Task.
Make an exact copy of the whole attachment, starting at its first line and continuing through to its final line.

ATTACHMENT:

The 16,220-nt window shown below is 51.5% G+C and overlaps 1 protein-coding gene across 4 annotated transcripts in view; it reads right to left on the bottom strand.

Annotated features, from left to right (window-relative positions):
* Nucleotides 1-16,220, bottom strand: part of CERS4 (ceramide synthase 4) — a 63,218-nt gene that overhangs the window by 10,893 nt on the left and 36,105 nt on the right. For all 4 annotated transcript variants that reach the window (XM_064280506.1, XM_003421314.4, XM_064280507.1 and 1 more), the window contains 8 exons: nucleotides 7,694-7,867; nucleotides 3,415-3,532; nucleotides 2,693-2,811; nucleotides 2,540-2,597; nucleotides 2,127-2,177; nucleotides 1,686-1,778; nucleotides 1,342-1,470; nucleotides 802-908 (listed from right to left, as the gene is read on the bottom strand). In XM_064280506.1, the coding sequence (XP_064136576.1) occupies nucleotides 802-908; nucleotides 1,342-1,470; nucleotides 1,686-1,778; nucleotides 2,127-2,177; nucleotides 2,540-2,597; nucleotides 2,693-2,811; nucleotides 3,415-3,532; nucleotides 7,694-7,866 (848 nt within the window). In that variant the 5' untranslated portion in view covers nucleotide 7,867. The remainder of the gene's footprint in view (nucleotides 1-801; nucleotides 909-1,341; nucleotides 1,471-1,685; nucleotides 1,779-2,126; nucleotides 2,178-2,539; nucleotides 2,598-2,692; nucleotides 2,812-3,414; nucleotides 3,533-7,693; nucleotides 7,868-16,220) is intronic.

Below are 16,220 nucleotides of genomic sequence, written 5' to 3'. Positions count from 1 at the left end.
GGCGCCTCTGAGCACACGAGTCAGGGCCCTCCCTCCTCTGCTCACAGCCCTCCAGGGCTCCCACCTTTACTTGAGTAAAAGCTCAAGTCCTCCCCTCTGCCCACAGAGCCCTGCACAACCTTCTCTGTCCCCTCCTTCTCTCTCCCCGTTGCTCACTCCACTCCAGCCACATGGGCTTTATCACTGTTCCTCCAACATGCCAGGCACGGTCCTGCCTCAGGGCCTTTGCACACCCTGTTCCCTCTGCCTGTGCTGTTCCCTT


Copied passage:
The 16,220-nt window shown below is 51.5% G+C and overlaps 1 protein-coding gene across 4 annotated transcripts in view; it reads right to left on the bottom strand.

Annotated features, from left to right (window-relative positions):
* Nucleotides 1-16,220, bottom strand: part of CERS4 (ceramide synthase 4) — a 63,218-nt gene that overhangs the window by 10,893 nt on the left and 36,105 nt on the right. For all 4 annotated transcript variants that reach the window (XM_064280506.1, XM_003421314.4, XM_064280507.1 and 1 more), the window contains 8 exons: nucleotides 7,694-7,867; nucleotides 3,415-3,532; nucleotides 2,693-2,811; nucleotides 2,540-2,597; nucleotides 2,127-2,177; nucleotides 1,686-1,778; nucleotides 1,342-1,470; nucleotides 802-908 (listed from right to left, as the gene is read on the bottom strand). In XM_064280506.1, the coding sequence (XP_064136576.1) occupies nucleotides 802-908; nucleotides 1,342-1,470; nucleotides 1,686-1,778; nucleotides 2,127-2,177; nucleotides 2,540-2,597; nucleotides 2,693-2,811; nucleotides 3,415-3,532; nucleotides 7,694-7,866 (848 nt within the window). In that variant the 5' untranslated portion in view covers nucleotide 7,867. The remainder of the gene's footprint in view (nucleotides 1-801; nucleotides 909-1,341; nucleotides 1,471-1,685; nucleotides 1,779-2,126; nucleotides 2,178-2,539; nucleotides 2,598-2,692; nucleotides 2,812-3,414; nucleotides 3,533-7,693; nucleotides 7,868-16,220) is intronic.

Below are 16,220 nucleotides of genomic sequence, written 5' to 3'. Positions count from 1 at the left end.
GGCGCCTCTGAGCACACGAGTCAGGGCCCTCCCTCCTCTGCTCACAGCCCTCCAGGGCTCCCACCTTTACTTGAGTAAAAGCTCAAGTCCTCCCCTCTGCCCACAGAGCCCTGCACAACCTTCTCTGTCCCCTCCTTCTCTCTCCCCGTTGCTCACTCCACTCCAGCCACATGGGCTTTATCACTGTTCCTCCAACATGCCAGGCACGGTCCTGCCTCAGGGCCTTTGCACACCCTGTTCCCTCTGCCTGTGCTGTTCCCTT